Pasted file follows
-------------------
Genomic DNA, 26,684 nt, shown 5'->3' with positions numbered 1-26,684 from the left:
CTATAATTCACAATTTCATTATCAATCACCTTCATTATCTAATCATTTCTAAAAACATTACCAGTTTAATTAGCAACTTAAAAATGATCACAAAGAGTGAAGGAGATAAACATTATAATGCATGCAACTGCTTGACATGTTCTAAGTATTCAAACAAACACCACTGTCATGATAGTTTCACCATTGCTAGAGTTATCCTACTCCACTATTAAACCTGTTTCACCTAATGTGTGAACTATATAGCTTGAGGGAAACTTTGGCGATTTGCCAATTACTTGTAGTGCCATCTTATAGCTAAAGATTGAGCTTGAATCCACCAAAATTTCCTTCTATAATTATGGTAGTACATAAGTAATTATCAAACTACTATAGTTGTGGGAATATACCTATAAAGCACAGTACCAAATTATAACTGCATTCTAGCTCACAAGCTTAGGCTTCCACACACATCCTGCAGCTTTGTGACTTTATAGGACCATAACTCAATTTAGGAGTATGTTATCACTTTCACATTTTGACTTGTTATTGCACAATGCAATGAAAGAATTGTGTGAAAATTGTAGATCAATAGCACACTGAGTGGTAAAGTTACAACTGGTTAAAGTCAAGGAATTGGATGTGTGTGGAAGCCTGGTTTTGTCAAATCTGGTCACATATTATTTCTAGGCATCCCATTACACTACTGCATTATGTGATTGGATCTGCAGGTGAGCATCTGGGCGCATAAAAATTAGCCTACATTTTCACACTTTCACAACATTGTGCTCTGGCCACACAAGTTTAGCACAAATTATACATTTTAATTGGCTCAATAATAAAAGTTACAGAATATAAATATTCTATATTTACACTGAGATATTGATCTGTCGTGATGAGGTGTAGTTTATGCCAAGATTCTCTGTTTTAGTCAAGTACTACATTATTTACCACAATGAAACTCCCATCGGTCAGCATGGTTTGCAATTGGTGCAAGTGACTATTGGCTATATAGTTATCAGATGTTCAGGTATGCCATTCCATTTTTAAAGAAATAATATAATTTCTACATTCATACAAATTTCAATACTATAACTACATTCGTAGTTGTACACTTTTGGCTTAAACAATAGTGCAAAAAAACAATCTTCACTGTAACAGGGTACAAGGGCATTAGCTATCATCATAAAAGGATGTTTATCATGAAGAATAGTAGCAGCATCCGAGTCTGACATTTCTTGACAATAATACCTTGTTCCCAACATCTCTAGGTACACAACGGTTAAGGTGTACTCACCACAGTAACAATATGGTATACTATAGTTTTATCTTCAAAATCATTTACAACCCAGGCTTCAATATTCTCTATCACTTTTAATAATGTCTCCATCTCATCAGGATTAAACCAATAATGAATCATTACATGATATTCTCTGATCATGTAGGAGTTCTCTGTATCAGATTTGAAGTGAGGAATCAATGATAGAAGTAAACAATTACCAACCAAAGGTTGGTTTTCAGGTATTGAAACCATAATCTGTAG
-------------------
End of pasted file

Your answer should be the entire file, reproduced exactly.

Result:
Genomic DNA, 26,684 nt, shown 5'->3' with positions numbered 1-26,684 from the left:
CTATAATTCACAATTTCATTATCAATCACCTTCATTATCTAATCATTTCTAAAAACATTACCAGTTTAATTAGCAACTTAAAAATGATCACAAAGAGTGAAGGAGATAAACATTATAATGCATGCAACTGCTTGACATGTTCTAAGTATTCAAACAAACACCACTGTCATGATAGTTTCACCATTGCTAGAGTTATCCTACTCCACTATTAAACCTGTTTCACCTAATGTGTGAACTATATAGCTTGAGGGAAACTTTGGCGATTTGCCAATTACTTGTAGTGCCATCTTATAGCTAAAGATTGAGCTTGAATCCACCAAAATTTCCTTCTATAATTATGGTAGTACATAAGTAATTATCAAACTACTATAGTTGTGGGAATATACCTATAAAGCACAGTACCAAATTATAACTGCATTCTAGCTCACAAGCTTAGGCTTCCACACACATCCTGCAGCTTTGTGACTTTATAGGACCATAACTCAATTTAGGAGTATGTTATCACTTTCACATTTTGACTTGTTATTGCACAATGCAATGAAAGAATTGTGTGAAAATTGTAGATCAATAGCACACTGAGTGGTAAAGTTACAACTGGTTAAAGTCAAGGAATTGGATGTGTGTGGAAGCCTGGTTTTGTCAAATCTGGTCACATATTATTTCTAGGCATCCCATTACACTACTGCATTATGTGATTGGATCTGCAGGTGAGCATCTGGGCGCATAAAAATTAGCCTACATTTTCACACTTTCACAACATTGTGCTCTGGCCACACAAGTTTAGCACAAATTATACATTTTAATTGGCTCAATAATAAAAGTTACAGAATATAAATATTCTATATTTACACTGAGATATTGATCTGTCGTGATGAGGTGTAGTTTATGCCAAGATTCTCTGTTTTAGTCAAGTACTACATTATTTACCACAATGAAACTCCCATCGGTCAGCATGGTTTGCAATTGGTGCAAGTGACTATTGGCTATATAGTTATCAGATGTTCAGGTATGCCATTCCATTTTTAAAGAAATAATATAATTTCTACATTCATACAAATTTCAATACTATAACTACATTCGTAGTTGTACACTTTTGGCTTAAACAATAGTGCAAAAAAACAATCTTCACTGTAACAGGGTACAAGGGCATTAGCTATCATCATAAAAGGATGTTTATCATGAAGAATAGTAGCAGCATCCGAGTCTGACATTTCTTGACAATAATACCTTGTTCCCAACATCTCTAGGTACACAACGGTTAAGGTGTACTCACCACAGTAACAATATGGTATACTATAGTTTTATCTTCAAAATCATTTACAACCCAGGCTTCAATATTCTCTATCACTTTTAATAATGTCTCCATCTCATCAGGATTAAACCAATAATGAATCATTACATGATATTCTCTGATCATGTAGGAGTTCTCTGTATCAGATTTGAAGTGAGGAATCAATGATAGAAGTAAACAATTACCAACCAAAGGTTGGTTTTCAGGTATTGAAACCATAATCTGTAG